Skateboarding younger than ever
Many babies learn to crawl by the time they're six-months-old. By one year, they’re walking. They’ll be talking not long after that.
At three, it’s time for their first skateboard.
This isn’t the recommended guidance of books on good parenting – yet. But more and more parents are getting their kids into skating earlier than ever before. And some of the results are nothing short of breathtaking.
Like ducks to water
There are prodigies in any discipline. Composers, soccer players, ballerinas and child geniuses may come to mind. But discovering your kids’ innate abilities might be as simple as putting a skateboard in front of them. Many parents find that when it comes to action sports like skateboarding, surfing and snowboarding, some kids just take to them like ducks to water.
In a piece for Men’s Journal, Jon Coen wrote about how he got his kids into skateboarding. He said he started them out on carpet – by presenting them with a board and seeing what happened. “Your little ripper may start by rolling around on his or her stomach and eventually be pushing off the walls of your house,” he wrote. “And then it’s on.”
Coen says development can happen fast. “By 4 or 5 they can start to propel themselves. There are 6-year-old phenoms who can land seven-stair boardslides.”
He also recommends taking kids to the skatepark early in life, to teach them basic awareness and skating posture. Once they get the right feel for it, “that simple pump of the legs is just like the swingset,” he writes.
There are some important questions to ask yourself if your child takes to skateboarding, as more and more younger kids are. These include what kind of board to get for them, how much equipment you can expect to buy, and how to handle some of the other common issues young boys or girls might face while skating.
You might even want to know how to help your kid turn pro.
Go pro little bro – or sis!
Unlike sports with a more traditional development path, like baseball or football, action sports athletes can turn pro at a much younger age. Since skaters aren’t on the same course at the same time, they can even compete against athletes who are much older than they are.
Paige Tobin, a 6-year-old Australian girl is living proof that skaters can go pro at an incredibly young age. She wasn’t born on a skateboard – she started standing up on a board in her garage when she was 2. Her love for skateboarding took off instantly.
According to Neftalie Williams, a USC professor who studies diversity in the world of skateboarding, cases like Paige’s show that skateboarding is “for any age and background” and has become “globally accessible.”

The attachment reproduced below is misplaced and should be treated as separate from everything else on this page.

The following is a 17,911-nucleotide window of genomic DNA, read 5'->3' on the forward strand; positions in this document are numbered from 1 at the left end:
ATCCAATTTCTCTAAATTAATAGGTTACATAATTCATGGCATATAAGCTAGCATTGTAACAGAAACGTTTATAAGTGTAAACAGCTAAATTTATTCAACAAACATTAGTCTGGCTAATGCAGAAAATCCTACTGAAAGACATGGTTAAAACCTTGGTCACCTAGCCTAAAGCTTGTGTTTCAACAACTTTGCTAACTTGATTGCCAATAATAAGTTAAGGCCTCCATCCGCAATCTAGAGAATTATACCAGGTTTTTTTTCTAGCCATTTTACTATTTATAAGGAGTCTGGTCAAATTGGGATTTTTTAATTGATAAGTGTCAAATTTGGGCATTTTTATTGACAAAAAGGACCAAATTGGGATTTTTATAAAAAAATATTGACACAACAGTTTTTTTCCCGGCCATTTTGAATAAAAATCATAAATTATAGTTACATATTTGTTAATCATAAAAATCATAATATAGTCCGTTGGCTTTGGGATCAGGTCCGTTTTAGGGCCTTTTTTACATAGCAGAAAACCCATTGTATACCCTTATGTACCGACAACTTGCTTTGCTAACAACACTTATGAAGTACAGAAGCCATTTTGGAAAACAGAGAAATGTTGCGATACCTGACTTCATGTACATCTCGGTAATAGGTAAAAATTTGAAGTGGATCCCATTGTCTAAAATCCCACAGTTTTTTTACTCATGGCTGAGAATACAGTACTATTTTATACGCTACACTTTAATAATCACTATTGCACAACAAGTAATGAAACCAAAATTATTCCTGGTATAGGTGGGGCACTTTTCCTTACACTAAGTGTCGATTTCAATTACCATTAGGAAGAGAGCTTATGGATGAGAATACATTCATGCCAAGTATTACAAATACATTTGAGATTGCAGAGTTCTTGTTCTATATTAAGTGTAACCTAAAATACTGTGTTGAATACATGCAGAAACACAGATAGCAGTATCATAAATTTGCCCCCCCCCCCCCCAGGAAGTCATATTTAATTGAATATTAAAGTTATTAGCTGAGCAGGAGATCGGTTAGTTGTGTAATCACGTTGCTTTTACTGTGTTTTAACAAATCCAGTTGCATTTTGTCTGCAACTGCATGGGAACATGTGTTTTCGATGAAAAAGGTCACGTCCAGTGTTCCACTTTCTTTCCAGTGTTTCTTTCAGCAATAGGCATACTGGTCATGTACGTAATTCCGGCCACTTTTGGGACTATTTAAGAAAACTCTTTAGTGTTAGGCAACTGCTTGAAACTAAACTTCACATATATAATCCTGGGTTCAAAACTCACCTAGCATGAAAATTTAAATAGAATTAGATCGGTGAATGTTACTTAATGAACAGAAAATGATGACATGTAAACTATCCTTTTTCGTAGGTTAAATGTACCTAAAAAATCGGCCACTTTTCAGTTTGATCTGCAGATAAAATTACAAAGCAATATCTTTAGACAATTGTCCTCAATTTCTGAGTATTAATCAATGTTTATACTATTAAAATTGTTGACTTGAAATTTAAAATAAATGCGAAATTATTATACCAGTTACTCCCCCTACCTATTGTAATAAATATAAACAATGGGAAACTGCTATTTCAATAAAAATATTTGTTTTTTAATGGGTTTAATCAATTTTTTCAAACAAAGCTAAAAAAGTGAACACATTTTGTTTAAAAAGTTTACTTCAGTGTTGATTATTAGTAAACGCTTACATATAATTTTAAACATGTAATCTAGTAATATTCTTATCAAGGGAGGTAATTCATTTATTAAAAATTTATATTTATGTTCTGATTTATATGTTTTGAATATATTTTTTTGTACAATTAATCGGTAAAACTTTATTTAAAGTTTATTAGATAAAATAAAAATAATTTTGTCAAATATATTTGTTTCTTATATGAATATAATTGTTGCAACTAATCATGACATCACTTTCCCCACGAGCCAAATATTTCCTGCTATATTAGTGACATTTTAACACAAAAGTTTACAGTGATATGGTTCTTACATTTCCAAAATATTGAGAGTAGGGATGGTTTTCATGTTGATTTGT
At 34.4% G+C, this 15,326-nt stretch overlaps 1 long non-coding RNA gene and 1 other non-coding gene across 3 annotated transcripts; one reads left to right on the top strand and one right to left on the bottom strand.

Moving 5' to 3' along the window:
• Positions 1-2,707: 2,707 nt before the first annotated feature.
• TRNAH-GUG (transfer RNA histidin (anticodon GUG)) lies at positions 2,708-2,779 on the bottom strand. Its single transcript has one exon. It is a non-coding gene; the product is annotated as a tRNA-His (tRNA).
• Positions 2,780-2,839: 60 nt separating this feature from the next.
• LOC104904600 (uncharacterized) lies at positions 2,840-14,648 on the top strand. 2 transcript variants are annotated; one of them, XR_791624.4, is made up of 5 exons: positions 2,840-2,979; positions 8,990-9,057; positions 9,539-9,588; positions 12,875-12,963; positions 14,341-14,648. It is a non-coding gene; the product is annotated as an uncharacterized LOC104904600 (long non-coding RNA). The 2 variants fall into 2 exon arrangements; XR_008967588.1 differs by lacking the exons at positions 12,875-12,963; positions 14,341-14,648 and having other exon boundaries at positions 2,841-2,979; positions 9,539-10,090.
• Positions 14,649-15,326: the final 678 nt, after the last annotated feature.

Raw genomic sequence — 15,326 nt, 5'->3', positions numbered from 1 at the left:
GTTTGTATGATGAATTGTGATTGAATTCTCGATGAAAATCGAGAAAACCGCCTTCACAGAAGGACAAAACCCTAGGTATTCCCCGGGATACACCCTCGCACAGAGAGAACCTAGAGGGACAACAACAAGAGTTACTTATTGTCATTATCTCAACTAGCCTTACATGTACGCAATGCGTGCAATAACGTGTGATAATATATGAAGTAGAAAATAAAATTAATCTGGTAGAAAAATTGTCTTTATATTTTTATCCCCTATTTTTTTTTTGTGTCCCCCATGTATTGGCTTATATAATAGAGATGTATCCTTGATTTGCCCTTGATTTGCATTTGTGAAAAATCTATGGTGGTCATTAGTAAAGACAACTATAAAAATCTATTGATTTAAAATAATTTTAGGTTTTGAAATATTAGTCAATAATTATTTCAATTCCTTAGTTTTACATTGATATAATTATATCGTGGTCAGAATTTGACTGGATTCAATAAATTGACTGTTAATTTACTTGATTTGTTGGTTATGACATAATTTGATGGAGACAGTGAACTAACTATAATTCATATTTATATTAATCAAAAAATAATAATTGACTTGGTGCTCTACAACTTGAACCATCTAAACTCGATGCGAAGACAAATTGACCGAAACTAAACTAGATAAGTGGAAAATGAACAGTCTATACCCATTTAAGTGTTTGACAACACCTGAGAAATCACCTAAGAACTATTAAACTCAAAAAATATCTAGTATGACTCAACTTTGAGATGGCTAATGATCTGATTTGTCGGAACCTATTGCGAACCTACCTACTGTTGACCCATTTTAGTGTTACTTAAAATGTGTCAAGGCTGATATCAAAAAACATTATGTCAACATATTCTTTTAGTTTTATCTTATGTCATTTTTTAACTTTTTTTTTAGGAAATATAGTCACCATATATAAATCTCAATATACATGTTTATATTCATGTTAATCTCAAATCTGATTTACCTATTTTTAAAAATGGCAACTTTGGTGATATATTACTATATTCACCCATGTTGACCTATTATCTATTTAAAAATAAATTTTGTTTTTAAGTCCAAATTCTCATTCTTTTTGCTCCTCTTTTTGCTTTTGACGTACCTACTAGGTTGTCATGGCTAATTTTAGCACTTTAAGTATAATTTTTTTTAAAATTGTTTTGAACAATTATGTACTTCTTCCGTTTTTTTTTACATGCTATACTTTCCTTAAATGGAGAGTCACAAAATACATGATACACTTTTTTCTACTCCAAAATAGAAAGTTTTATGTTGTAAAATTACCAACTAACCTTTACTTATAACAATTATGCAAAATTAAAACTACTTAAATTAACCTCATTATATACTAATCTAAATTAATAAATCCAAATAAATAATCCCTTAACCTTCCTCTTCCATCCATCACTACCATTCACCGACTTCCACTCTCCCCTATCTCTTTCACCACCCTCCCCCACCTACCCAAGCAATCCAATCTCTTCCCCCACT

The Olympics are also partly responsible for the sport’s newfound global accessibility, she said. Later this summer, skateboarding will debut as an Olympic sport at the Tokyo 2021 Games.
Competitors there will include 12-year-old Gui Khury from Brazil and 11-year-old Cocona Hiraki from Japan, who became the youngest ever X Games competitors two years ago in Minneapolis. Cocona also became the youngest girl ever to win an X Games medal.
Paige says one of her biggest inspirations is Sky Brown, a British girl from Japan, who was touring the world as a pro skater when she was 9. Sky said she wants “to inspire girls that even if you’re like 3 or 4 you can still do it – just believe in yourself!” She wants other girls everywhere to skate, surf and have fun.
Sky says she started skating when she was “2 or 3” and started surfing at 4. As a young girl, she was surfing waves more than twice her size. By the time she was 10, Sky had already competed as a pro skater in the U.S., Asia, Europe and South America.
When the Tokyo Olympics open later this year, Sky will be Britain's youngest ever summer Olympian.
“My motto is ‘be brave, be strong, have fun, and do it if you love it,’” she proclaims, beaming in eternal youth.
Kids can reach the top levels of skateboarding earlier than they would be able to turn pro in a more traditional sport.
Skating is fun – and good for kids’ health
There are other great reasons to get kids involved in skateboarding too. The skate community is a diverse, accepting environment. Skating can help kids develop confidence and resiliency – and make lifelong friendships.
Skating fosters creativity and courage. It helps with mindfulness and focus, and it has been used as a treatment for ADHD. Kids who skate learn balance, endurance and precision – and they also improve their mental health.
There are an endless number of reasons why you should get your kids into skateboarding – and the younger they start, the better!
Start a new adventure with your kids at DIVERT!
The bond parents form sharing skateboarding with their kids is truly special. It’s a unique journey you can take together – and it might even change your understanding of being a parent.
DIVERT can provide the perfect setting for the experience. Our safe, family-friendly skateparks are staffed with expert guides ready to help you and your kids.
With skating, you can evaluate risks and challenges as they come. You don’t have to take big chances to have a great time. It might be hard to see your kid take a tumble – but remember they are resilient!
As Paige’s mom told CNN, “I just have to hold my breath and keep rolling with it.”Come check out how DIVERT can help you get your kids into skateboarding – they could take to it like ducks to water. Schedule your first session today!